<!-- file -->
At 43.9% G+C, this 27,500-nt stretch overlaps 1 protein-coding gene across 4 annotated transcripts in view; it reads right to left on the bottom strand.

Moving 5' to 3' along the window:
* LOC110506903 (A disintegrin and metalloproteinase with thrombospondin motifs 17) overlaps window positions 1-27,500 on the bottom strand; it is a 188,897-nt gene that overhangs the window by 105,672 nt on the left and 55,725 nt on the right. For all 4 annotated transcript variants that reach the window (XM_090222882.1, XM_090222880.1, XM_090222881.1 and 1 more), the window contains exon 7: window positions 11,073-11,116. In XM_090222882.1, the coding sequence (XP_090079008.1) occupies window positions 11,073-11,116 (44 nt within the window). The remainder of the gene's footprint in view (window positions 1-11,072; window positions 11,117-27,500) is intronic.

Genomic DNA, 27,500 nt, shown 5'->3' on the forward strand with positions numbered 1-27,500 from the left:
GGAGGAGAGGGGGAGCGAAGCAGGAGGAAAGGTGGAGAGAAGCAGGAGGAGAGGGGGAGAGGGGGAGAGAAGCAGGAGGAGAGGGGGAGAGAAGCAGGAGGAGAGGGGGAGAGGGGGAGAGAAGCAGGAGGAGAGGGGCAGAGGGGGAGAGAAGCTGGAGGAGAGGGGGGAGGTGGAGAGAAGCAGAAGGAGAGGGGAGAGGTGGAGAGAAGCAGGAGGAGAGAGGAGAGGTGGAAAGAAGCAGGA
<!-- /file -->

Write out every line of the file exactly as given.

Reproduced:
At 43.9% G+C, this 27,500-nt stretch overlaps 1 protein-coding gene across 4 annotated transcripts in view; it reads right to left on the bottom strand.

Moving 5' to 3' along the window:
* LOC110506903 (A disintegrin and metalloproteinase with thrombospondin motifs 17) overlaps window positions 1-27,500 on the bottom strand; it is a 188,897-nt gene that overhangs the window by 105,672 nt on the left and 55,725 nt on the right. For all 4 annotated transcript variants that reach the window (XM_090222882.1, XM_090222880.1, XM_090222881.1 and 1 more), the window contains exon 7: window positions 11,073-11,116. In XM_090222882.1, the coding sequence (XP_090079008.1) occupies window positions 11,073-11,116 (44 nt within the window). The remainder of the gene's footprint in view (window positions 1-11,072; window positions 11,117-27,500) is intronic.

Genomic DNA, 27,500 nt, shown 5'->3' on the forward strand with positions numbered 1-27,500 from the left:
GGAGGAGAGGGGGAGCGAAGCAGGAGGAAAGGTGGAGAGAAGCAGGAGGAGAGGGGGAGAGGGGGAGAGAAGCAGGAGGAGAGGGGGAGAGAAGCAGGAGGAGAGGGGGAGAGGGGGAGAGAAGCAGGAGGAGAGGGGCAGAGGGGGAGAGAAGCTGGAGGAGAGGGGGGAGGTGGAGAGAAGCAGAAGGAGAGGGGAGAGGTGGAGAGAAGCAGGAGGAGAGAGGAGAGGTGGAAAGAAGCAGGA